Everything you need to know to boost efficiency and productivity within your organization.

Conveyor guide rails work wonders for facilitating the smooth transfer of goods around your site.

As the goods move through the conveyor system, rails can guide and maintain transport without manual intervention. As a result, a fundamental understanding of guide rails is critical when it comes to efficiency.

In this article, we’ll explain how conveyor guide rails work and why you should consider them to help boost the productivity of your operations.

Let’s dive in!

How Do Conveyors Guide Rails Work?

Along the conveyor belt, clamping heads will be placed inside holders to support the profile rails along the belt. Traditionally, the guide rails sit within these holders, supported by the clamping heads.

However, the degree of support offered by the guide rails is mediated by spacers sitting under the holders. These spacers extend the width of the conveyor system to ensure that the rails have extra support.

The components of the guide rail noted above come in modular systems. This makes them easy to apply to almost any conveyor belt system.

In addition, the spacers mean the rails can adapt to different goods being transported along the belt. For that reason, conveyor guide rails can offer reliable support, no matter the environment of operations.

Types of Guide Rail Components

As discussed, guide rails are designed to adapt to different belt conveyor systems. To achieve maximum efficiency of operations, different parts support the rails.

What makes the guide rail system so flexible is that while these different parts work together in a modular design, they are independently adaptable to the needs of your operation.

To explain how this works, we’ll look at the essential parts and how they work together to achieve optimum productivity.

The installation of these individual parts is manually adjustable without any special tools. They are also designed to install additional components such as sensors and specific guidance modules within the system.

Guide Rails and Support

Circular or square rails are usually aluminum or steel. These rods or rails can be joined with connector plugs to extend the length of the rail system. The rails can also be bent to support asymmetric conveyor systems.

Rail Sleeves and Holders/Brackets

A rail sleeve is a connecting sleeve used to fix the rails inside the brackets. Whereas, the holders/brackets come with fixed and adjustable widths. The spacing between rails is used to determine the level of support needed.

Suppose goods along the rail are expected to exert a significant side force. In that case, the spacing is reduced for optimum support.

The distance between brackets can range from 0.3 to 1.5m depending on operational requirements.


The clamps used to support these brackets are usually adjustable. The cross-section of the clamp can be altered to incorporate spacers or other additional components. 

How to Boost the Efficiency of Conveyor Guide Rails

Conveyor guide rails can be essential for keeping goods aligned and moving through the production run. As they are designed to be adjustable, they can support multi-sized and shaped products.

The same conveyor belt can then transfer multiple goods along one line by adjusting their width for different products.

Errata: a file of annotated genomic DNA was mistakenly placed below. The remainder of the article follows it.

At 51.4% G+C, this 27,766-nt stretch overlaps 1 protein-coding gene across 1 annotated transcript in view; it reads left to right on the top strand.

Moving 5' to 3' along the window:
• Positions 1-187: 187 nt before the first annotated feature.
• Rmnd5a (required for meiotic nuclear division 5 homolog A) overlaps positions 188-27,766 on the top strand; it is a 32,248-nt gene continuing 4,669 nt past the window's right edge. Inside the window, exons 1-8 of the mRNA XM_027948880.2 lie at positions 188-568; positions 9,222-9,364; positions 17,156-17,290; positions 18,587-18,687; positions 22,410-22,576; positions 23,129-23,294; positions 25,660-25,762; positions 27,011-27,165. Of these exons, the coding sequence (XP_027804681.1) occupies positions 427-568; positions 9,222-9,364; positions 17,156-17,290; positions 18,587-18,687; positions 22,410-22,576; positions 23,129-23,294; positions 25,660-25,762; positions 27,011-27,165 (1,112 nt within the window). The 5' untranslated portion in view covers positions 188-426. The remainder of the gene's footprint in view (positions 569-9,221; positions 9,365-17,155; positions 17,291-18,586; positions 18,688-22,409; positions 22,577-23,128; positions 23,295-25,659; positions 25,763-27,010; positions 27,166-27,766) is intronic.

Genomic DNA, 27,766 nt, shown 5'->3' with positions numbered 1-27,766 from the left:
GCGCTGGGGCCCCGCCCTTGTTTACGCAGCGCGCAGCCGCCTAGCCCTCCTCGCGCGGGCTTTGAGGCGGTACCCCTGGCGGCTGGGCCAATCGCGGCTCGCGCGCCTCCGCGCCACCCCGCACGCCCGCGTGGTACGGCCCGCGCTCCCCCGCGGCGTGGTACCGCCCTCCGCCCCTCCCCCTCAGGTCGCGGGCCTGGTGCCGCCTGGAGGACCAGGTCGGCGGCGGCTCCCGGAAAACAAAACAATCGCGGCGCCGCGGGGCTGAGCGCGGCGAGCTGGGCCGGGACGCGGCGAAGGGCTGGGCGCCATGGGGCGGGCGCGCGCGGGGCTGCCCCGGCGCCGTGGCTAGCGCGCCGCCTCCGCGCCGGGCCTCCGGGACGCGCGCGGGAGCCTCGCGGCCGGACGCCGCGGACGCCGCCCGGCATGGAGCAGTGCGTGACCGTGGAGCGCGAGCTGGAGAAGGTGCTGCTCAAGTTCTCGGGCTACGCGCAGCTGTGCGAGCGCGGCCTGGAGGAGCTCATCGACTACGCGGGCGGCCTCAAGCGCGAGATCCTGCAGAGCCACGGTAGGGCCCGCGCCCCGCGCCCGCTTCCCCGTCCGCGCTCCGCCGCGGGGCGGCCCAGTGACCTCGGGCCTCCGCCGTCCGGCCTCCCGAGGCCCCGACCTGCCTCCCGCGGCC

Guide rails are an opportunity to streamline production. They can process large-scale production processes with ease. Moreover, they are easily customizable for a multitude of applications.

For example, delicate or heavy loads can be transported along with the conveyor system without damaging goods. As such, there are many ways to boost the efficiency of a guide rail system.

Manual Adjustment

Rail guides are a cost-effective option because you can run different products down the same belt. Saving costs on buying multiple conveyors. However, it can take time to manually adjust guide rails, but there is a solution.

Modern guide rail systems can be installed with rotating wheels and cranks. These can be used to adjust the width of rails without tools. This means it becomes faster and easier to adjust for different product runs.

Pneumatic Systems

Another popular option is pneumatic systems. These use compressed air to automate manual operations. In other words, guide rails can automatically be adjusted simultaneously.

The problem with pneumatic systems is they can be costly and difficult to maintain.

They are also not easily refillable with existing conveyor systems. However, there are also more technically advanced methods for repeatable rail adjustments.

Conveyor EZ Guide

One example is the EZ guide. These guide rails simply snap the new width into place. Sizing doesn’t have to be manually adjusted. All the parts are strategically built into the systems without any protruding components. This means:

  • No tools are required
  • There is minimal change over time between different product runs
  • They are easy to use and require minimal training
  • You get the same security for products while cutting costs on multiple conveyors

The installation of these rail guides offers additional safety for operations staff. It reduces the cost of installing expensive pneumatic systems and is much easier to maintain.

They require only one-time calibration and can increase efficiency significantly.

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